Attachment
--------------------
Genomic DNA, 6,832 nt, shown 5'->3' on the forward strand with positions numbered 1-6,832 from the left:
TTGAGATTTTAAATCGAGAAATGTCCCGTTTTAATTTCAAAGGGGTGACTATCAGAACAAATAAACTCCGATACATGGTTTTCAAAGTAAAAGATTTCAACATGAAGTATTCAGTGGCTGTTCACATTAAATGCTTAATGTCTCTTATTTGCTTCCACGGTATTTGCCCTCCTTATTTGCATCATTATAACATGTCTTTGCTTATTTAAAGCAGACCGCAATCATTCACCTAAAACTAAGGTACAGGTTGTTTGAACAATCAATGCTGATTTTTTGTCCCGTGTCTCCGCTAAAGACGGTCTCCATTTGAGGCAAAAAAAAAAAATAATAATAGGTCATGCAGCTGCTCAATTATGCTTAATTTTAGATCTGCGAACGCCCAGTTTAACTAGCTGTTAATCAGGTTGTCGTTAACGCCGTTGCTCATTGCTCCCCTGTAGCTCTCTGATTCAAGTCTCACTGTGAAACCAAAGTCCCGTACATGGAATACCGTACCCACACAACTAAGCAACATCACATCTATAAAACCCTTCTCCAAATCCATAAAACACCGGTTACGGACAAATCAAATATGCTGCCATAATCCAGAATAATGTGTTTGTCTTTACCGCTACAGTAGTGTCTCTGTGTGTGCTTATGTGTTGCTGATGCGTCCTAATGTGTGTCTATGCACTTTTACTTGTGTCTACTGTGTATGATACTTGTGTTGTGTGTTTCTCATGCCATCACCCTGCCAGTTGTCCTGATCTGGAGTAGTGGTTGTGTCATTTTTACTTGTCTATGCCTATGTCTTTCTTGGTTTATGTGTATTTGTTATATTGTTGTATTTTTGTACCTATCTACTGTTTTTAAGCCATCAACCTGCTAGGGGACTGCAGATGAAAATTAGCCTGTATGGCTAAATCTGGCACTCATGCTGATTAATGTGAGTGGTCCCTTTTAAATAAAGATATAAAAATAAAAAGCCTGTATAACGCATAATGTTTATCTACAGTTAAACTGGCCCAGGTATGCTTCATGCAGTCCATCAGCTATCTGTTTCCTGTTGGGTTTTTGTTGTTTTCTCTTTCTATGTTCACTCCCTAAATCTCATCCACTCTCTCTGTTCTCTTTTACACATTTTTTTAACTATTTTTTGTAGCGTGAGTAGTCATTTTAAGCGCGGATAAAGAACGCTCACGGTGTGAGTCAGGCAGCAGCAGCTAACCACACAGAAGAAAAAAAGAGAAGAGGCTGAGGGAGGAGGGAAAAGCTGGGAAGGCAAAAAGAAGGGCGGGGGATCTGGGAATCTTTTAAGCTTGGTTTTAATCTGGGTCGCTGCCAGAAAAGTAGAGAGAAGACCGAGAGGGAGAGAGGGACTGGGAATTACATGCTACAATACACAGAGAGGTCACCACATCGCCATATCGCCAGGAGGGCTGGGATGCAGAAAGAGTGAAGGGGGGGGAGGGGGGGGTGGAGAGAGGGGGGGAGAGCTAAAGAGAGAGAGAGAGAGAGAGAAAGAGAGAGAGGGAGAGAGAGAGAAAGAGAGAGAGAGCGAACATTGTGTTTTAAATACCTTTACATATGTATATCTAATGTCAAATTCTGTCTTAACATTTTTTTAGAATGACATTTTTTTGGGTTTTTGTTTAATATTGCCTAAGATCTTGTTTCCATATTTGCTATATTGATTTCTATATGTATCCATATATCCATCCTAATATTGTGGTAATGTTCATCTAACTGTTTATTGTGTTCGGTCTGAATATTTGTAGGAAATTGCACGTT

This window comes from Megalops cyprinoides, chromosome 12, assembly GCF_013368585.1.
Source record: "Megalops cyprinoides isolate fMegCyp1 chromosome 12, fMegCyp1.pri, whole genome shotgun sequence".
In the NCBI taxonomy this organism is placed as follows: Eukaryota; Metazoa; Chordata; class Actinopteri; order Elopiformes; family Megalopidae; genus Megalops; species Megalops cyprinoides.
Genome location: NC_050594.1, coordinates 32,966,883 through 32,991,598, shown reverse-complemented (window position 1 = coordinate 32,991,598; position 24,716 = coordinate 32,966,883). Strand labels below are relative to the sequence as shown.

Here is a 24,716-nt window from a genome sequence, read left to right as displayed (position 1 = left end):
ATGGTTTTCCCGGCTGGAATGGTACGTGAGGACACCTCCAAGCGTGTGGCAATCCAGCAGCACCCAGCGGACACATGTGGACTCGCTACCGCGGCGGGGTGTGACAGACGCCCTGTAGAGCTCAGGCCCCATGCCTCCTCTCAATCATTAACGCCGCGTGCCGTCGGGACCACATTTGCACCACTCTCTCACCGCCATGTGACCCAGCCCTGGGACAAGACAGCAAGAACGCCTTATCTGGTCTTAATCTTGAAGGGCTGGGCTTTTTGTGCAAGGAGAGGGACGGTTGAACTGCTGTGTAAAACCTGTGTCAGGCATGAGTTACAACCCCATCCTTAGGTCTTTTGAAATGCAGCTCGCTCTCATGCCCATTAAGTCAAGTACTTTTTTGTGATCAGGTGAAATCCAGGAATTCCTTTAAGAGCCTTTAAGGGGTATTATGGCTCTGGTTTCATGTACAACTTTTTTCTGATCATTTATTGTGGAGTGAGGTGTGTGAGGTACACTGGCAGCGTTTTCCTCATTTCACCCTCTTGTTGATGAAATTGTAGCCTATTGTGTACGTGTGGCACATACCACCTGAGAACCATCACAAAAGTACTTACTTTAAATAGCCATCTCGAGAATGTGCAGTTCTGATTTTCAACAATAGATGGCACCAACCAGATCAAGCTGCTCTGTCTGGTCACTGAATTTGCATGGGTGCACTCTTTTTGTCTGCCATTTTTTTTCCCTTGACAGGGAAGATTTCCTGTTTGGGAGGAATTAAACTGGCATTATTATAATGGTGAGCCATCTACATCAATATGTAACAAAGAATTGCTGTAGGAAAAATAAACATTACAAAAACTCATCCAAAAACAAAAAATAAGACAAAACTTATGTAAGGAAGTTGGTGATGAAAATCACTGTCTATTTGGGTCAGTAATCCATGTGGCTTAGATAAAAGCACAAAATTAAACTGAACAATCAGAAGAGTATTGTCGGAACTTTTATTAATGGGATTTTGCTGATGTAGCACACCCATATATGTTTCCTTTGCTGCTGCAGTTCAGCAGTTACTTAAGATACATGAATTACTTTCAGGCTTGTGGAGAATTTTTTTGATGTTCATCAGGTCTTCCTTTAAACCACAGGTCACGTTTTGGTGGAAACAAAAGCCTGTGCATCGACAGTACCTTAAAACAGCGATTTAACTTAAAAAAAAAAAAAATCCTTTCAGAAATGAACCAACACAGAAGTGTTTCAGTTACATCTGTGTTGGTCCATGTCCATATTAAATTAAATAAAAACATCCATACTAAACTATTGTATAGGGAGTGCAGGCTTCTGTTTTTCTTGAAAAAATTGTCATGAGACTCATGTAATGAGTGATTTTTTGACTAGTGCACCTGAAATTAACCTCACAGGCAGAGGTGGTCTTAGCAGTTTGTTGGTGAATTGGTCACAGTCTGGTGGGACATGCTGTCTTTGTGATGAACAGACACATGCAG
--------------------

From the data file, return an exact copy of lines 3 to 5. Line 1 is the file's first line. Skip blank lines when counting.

This window comes from Megalops cyprinoides, chromosome 12, assembly GCF_013368585.1.
Source record: "Megalops cyprinoides isolate fMegCyp1 chromosome 12, fMegCyp1.pri, whole genome shotgun sequence".
In the NCBI taxonomy this organism is placed as follows: Eukaryota; Metazoa; Chordata; class Actinopteri; order Elopiformes; family Megalopidae; genus Megalops; species Megalops cyprinoides.